With over 2.5 million people reading a Tweet from NOLAbound participants during the five-day project, I obviously wasn’t the only person crowing that the new New Orleans is an exciting place to live and work. San Antonio should find similarly creative ways to show the world what we have to offer. TRR founder Robert Rivard had some good ideas in his recent article on ways to promote the new San Antonio using a more modern, inspired voice. A NOLAbound-style program highlighting the opportunities that exist in San Antonio would be another great way to generate a buzz around the great things happening in the Alamo City.
To find an example of the kind of showcase event we might strive for in San Antonio, one need to look no further than to New Orleans Entrepreneur Week. The nationally recognized festival brings together investors, business leaders, policy makers and leading MBA students for a 7-day experience aimed at supporting local entrepreneurs and the growing entrepreneurial spirit of New Orleans. This year’s event coincided with NOLAbound and culminated in “The Big Idea” pitch contest. In its inaugural year, The Big Idea provided an exciting public showcase for 19 of New Orleans’ most promising startup ventures and awarded a $50,000 cash prize to the winning company to support their fledgling business. In 2011, New Orleans boasted more startup ventures per resident than any other city in the United States. In a town that still has not reached pre-Katrina levels of population this number can be deceptively attractive, but the fact remains that there is significant growth in the city and that a palpable energy and an enthusiasm surrounds the region’s startup business environment. San Antonio should find similar ways to bring talented people to city and to broadcast the message that our city is one of the best places to live and work in the country.
Particular potential exists for San Antonio to empower entrepreneurs through the support and incubation of startups. With the arrival of the TechStars Cloud program, top technology startups already have their eyes on our city. TechStars, one of the world’s top startup accelerators, provides young companies with intensive mentorship from industry experts, seed funding from over 75 different venture investors, and the chance to pitch to other investors and venture capitalists at the end of the program. My good friend, Jason Seats, leads the TechStars Cloud program and is a transplant to San Antonio himself, moving here several years ago when his own startup tech company was acquired by Rackspace. Jason was recently mentioned by Mayor Castro in his State of the City address and he is a perfect example of the type of creative mind we want to attract to our community. If we are lucky, some of the companies participating in TechStars will find a home in San Antonio when the 3 month program is done. The first teams to graduate from TechStars Cloud will stage their own pitch contest on April 11 and it would be great to see the event get strong support from the local community.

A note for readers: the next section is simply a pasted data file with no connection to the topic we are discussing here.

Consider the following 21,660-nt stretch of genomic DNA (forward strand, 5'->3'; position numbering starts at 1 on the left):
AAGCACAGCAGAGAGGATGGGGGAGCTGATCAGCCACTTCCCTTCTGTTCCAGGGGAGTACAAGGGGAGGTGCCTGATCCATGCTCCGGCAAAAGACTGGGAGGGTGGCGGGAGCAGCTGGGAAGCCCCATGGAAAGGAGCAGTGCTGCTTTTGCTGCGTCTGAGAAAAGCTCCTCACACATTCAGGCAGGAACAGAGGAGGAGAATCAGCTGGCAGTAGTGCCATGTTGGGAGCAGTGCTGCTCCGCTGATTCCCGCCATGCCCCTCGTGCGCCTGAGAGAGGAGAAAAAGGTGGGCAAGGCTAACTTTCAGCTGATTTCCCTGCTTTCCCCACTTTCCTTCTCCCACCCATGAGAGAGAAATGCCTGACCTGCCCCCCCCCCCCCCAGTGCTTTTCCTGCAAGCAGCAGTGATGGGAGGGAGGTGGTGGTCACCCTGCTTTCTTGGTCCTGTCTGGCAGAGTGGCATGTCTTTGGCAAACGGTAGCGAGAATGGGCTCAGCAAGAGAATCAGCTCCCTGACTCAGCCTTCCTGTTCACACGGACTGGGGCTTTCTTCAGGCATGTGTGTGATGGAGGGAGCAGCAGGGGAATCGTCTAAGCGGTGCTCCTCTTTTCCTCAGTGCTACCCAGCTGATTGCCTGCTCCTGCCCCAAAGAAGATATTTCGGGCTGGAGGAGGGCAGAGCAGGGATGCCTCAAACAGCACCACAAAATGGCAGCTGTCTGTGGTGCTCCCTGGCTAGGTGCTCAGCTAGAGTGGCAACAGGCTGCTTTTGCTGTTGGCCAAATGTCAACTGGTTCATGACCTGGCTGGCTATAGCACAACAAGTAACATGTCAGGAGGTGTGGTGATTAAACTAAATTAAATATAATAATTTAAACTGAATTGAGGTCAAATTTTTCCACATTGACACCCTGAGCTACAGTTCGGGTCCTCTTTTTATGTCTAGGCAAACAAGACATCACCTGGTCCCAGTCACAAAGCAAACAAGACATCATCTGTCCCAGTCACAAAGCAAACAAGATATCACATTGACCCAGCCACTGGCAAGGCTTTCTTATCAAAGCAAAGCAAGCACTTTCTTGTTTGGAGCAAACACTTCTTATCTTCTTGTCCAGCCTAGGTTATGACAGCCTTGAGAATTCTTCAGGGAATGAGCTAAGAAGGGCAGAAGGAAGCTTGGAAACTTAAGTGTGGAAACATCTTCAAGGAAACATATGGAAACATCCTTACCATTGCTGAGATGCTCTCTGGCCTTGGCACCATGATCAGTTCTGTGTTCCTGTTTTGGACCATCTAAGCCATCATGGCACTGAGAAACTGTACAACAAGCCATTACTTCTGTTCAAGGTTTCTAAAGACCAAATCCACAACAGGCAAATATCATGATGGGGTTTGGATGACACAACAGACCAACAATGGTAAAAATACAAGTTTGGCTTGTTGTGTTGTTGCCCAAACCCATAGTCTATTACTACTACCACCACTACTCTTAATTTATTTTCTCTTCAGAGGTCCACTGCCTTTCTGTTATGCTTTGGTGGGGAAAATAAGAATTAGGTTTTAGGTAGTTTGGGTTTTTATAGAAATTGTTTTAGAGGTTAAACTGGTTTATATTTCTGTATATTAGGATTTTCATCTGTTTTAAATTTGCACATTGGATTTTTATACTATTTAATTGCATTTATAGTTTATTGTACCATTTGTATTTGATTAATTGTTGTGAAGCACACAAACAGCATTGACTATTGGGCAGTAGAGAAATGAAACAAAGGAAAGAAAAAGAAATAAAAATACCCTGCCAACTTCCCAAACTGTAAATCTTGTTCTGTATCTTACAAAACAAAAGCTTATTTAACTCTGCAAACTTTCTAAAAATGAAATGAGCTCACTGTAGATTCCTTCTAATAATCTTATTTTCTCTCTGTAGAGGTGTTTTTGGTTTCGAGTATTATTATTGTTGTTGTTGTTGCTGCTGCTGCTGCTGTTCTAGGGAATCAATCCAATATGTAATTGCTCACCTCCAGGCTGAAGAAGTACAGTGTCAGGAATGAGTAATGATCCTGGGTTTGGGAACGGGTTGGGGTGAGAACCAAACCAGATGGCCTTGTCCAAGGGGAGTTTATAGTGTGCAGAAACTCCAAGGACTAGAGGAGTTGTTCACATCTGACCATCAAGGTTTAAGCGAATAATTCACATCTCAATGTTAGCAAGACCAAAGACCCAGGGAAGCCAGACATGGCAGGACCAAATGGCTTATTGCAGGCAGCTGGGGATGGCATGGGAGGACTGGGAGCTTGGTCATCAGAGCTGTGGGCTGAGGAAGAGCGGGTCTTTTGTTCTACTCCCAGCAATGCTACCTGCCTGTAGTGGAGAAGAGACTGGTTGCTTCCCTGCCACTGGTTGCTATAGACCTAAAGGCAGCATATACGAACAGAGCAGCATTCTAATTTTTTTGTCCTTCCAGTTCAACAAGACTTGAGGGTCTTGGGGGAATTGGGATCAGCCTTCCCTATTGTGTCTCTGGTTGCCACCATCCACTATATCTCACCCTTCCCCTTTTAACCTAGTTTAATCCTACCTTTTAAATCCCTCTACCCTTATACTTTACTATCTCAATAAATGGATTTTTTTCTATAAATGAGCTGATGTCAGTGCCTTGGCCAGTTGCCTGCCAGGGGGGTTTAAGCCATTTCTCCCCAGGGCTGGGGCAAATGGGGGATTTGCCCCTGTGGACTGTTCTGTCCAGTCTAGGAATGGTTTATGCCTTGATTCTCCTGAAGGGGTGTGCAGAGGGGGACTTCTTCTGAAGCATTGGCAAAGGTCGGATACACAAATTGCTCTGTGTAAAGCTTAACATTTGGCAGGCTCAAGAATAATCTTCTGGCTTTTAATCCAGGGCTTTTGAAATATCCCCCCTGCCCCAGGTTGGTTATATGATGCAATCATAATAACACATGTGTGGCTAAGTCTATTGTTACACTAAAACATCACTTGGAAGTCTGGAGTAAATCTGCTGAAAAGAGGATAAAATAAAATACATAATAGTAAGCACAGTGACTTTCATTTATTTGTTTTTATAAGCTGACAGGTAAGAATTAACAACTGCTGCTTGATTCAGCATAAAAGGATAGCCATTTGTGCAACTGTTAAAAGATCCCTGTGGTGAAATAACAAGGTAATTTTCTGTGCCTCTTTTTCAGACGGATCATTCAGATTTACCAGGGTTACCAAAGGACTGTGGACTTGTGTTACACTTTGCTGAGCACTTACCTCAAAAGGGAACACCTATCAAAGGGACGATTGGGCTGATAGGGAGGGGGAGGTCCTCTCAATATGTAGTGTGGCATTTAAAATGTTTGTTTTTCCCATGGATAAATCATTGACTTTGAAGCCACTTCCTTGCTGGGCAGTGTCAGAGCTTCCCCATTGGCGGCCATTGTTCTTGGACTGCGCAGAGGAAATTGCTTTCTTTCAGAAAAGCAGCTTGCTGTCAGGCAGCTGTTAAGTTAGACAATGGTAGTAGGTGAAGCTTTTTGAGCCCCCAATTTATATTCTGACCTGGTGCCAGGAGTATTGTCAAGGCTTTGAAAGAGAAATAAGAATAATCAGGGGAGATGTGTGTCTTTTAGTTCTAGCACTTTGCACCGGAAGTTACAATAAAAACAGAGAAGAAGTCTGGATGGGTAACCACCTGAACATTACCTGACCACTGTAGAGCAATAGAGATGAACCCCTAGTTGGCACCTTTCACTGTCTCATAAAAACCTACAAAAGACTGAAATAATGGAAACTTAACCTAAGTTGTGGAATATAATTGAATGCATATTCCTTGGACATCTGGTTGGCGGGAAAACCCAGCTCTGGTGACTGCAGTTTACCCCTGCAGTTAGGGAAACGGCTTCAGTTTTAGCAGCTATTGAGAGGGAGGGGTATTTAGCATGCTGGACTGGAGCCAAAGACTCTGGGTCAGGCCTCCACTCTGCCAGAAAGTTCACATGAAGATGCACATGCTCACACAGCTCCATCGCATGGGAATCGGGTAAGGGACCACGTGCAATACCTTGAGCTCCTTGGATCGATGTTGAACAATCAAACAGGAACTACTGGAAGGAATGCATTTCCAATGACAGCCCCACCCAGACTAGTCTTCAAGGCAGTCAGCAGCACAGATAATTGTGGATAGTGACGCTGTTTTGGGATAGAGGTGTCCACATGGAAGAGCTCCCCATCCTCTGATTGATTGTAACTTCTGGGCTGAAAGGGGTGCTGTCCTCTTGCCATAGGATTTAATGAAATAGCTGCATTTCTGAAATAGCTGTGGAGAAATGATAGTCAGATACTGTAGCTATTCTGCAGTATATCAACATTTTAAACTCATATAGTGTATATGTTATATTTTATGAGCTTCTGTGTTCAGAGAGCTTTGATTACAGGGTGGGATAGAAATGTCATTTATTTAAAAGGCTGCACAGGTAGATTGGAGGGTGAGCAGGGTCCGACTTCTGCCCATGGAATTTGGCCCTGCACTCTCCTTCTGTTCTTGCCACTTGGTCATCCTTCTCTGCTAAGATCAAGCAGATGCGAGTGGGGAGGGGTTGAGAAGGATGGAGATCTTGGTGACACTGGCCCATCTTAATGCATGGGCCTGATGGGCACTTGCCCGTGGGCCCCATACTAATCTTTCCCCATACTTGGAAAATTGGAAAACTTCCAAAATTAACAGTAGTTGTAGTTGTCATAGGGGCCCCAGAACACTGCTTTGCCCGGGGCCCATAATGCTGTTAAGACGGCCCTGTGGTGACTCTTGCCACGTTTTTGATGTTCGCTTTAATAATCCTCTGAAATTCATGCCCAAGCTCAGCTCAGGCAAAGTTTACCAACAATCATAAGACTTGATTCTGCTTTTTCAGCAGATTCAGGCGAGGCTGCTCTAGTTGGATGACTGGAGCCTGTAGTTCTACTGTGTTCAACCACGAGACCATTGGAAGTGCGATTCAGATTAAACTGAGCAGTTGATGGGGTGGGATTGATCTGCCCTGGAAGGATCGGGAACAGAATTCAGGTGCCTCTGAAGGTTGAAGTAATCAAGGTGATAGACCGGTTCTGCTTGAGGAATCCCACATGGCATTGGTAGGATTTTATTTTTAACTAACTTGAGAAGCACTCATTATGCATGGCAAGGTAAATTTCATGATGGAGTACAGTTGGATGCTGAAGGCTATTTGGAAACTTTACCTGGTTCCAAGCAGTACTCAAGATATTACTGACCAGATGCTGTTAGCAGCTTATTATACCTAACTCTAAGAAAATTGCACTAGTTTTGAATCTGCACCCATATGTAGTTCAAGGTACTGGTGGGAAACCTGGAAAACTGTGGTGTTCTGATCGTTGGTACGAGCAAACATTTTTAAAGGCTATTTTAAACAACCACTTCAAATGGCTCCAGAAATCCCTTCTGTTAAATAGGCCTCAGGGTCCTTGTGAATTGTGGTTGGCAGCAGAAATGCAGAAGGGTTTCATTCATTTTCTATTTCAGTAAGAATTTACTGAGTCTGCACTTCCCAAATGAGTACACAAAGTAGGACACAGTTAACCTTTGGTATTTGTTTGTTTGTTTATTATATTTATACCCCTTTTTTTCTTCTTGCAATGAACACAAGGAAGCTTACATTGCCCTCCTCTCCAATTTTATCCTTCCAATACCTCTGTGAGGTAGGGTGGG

As a lover of both New Orleans and San Antonio, I see enormous potential for collaboration between two great American cities. Let’s look to New Orleans to see what is working for them, and while we’re at it let’s share our own stories of success in return. Both communities are writing new chapters in their vibrant histories; both places are experiencing job growth and are poised to become prominent players in the new world economy. And whether it’s called ‘laissez faire’ in New Orleans or ‘mañana’ in San Antonio, these two gems will always know how to enjoy life and maintain a healthy balance between work and play. That appreciation for what it really means to live “the good life” is what will always link me to both of the cities I’ve come to call home. If current growth trends continue and we learn to creatively tell our story, San Antonio will join New Orleans as a center of smart, sustainable development for generations to come. I’m excited to be a part of it.Hugh Daschbach is a southern Louisiana native and a 1995 graduate of Trinity University. He works as the National Sales Manager for locally based Cinco Solar. To continue this conversation, email him at firstname.lastname@example.org or follow him on Twitter @HughDaschbach.